Molecular Detection of Pathogens in Ticks Infesting Camels in Matrouh Governorate, Egypt
- *Corresponding Author:
- Safaa M. Barghash
Parasitology Unit, Animal Health Department, Animal Production and Poultry Division
Desert Research Center (DRC), P.O. Box 11753, Cairo, Egypt
Tel: +202- 26332846
Fax: +20 226357858
E-mail: [email protected]
Received Date: March 08, 2016 Accepted Date: April 12, 2016 Published Date: April 18, 2016
Citation: Barghash SM, Hafez AA, Darwish AM, El-Naga TRA (2016) Molecular Detection of Pathogens in Ticks Infesting Camels in Matrouh Governorate, Egypt. J Bacteriol Parasitol 7:269. doi: 10.4172/2155-9597.1000269
Copyright: © 2016 Barghash SM, et al. This is an open-access article distributed under the terms of the Creative Commons Attribution License, which permits unrestricted use, distribution, and reproduction in any medium, provided the original author and source are credited.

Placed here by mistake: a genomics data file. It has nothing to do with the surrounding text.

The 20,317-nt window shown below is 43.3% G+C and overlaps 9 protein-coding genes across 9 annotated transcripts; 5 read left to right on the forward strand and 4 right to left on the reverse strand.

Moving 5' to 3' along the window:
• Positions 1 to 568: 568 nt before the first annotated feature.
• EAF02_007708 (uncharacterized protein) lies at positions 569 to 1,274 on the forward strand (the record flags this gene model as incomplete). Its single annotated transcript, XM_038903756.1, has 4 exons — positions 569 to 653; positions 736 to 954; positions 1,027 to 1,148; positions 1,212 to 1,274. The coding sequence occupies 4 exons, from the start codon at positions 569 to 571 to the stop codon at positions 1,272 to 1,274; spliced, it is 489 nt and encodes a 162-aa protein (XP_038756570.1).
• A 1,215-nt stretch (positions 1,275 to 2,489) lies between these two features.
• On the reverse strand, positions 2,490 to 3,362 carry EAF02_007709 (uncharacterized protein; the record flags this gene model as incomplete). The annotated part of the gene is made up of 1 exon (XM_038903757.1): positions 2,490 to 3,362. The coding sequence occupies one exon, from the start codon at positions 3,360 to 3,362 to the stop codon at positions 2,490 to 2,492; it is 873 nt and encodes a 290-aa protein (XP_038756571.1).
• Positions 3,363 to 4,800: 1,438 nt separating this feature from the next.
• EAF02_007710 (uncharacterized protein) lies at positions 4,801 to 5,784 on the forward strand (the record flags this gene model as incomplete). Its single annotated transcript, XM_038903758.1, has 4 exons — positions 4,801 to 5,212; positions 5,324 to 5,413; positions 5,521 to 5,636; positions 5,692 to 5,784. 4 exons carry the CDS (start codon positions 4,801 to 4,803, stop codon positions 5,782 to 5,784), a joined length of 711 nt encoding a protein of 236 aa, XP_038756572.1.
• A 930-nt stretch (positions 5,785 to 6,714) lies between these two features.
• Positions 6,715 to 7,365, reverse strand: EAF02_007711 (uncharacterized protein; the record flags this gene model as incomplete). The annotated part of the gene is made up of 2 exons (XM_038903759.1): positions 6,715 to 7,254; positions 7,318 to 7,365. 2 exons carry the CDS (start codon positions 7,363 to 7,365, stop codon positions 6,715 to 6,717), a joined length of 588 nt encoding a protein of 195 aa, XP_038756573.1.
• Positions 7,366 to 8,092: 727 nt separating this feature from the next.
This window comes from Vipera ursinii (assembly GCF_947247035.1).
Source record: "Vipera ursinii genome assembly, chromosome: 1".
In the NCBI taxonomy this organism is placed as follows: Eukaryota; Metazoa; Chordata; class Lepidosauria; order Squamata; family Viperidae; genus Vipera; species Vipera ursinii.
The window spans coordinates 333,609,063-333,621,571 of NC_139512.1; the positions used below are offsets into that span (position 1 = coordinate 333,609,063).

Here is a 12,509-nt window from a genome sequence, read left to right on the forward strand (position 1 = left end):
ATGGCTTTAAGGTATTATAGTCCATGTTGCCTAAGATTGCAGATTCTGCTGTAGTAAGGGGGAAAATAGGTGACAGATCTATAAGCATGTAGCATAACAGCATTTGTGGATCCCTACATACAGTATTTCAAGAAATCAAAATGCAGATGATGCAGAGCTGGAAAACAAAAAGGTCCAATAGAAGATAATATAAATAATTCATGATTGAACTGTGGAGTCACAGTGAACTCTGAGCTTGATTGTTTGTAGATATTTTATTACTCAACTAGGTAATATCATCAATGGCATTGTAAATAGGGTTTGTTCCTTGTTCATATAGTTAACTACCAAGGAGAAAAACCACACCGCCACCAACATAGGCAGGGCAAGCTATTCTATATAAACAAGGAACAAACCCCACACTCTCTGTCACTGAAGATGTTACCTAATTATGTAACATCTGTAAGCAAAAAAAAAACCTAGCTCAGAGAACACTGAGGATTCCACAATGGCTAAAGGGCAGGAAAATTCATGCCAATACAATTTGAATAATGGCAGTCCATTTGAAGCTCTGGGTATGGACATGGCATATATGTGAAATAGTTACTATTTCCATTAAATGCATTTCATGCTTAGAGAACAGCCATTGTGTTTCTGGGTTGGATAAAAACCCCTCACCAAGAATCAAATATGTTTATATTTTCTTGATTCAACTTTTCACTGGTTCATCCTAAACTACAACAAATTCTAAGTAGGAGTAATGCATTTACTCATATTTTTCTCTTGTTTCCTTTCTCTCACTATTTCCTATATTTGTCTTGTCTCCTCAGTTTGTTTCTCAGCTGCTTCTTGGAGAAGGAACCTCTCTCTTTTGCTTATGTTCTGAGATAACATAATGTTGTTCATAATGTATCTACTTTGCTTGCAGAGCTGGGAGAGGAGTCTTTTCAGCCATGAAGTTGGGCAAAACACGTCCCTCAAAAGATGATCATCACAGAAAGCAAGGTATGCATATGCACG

Tick-borne pathogens become healthy important as the incidence of tick-borne diseases increases and the geographic areas in which they are found expand. A relatively little information is available on ticks infesting camels in Matrouh Governorate, Egypt, and the role of ticks as disease vectors. Thus rendering PCR assay the only viable alternative to demonstrate their presence. For this purpose, a surveillance was carried out from May 2011 to April 2013 to identify ticks parasitize camels, and tested part of them for the presence of parasitic, rickettsial and bacterial pathogens using specific primers targeting fragments of their genes. Out of 249 studied camels, 212 (85.14%) were infested by five species of ticks that increased in numbers during dry seasons. Hyalomma dromedarii was the predominant tick species (73.65%), followed by H. rufipes (12.03%), H. truncatum (6.62%), and low numbers were H. anatolicum excavatum (4.73%), and H. impeltatum (1.62%), besides 1.35% were belong to other species. PCR results revealed that the majority of samples were found co-infected with at least five pathogens. It evidenced the presence of Trypanosoma evansi, Trypanosoma brucei, Babesia bovis, Babesia bigemina, Theileria camelensis and Anaplasma marginale. Borrelia burgdorferi, Rickettsial DNA, and Theileria annulata were absent. Pasteurella multocida, Histophilus somni and Mycoplasma sp. were detected in ticks DNAs, but not known if transmitted by ticks or not. We conclude that several pathogens are present in ticks in this area, phylogeny is required in order to validate the PCR results, and special attention should be given to tick control programs.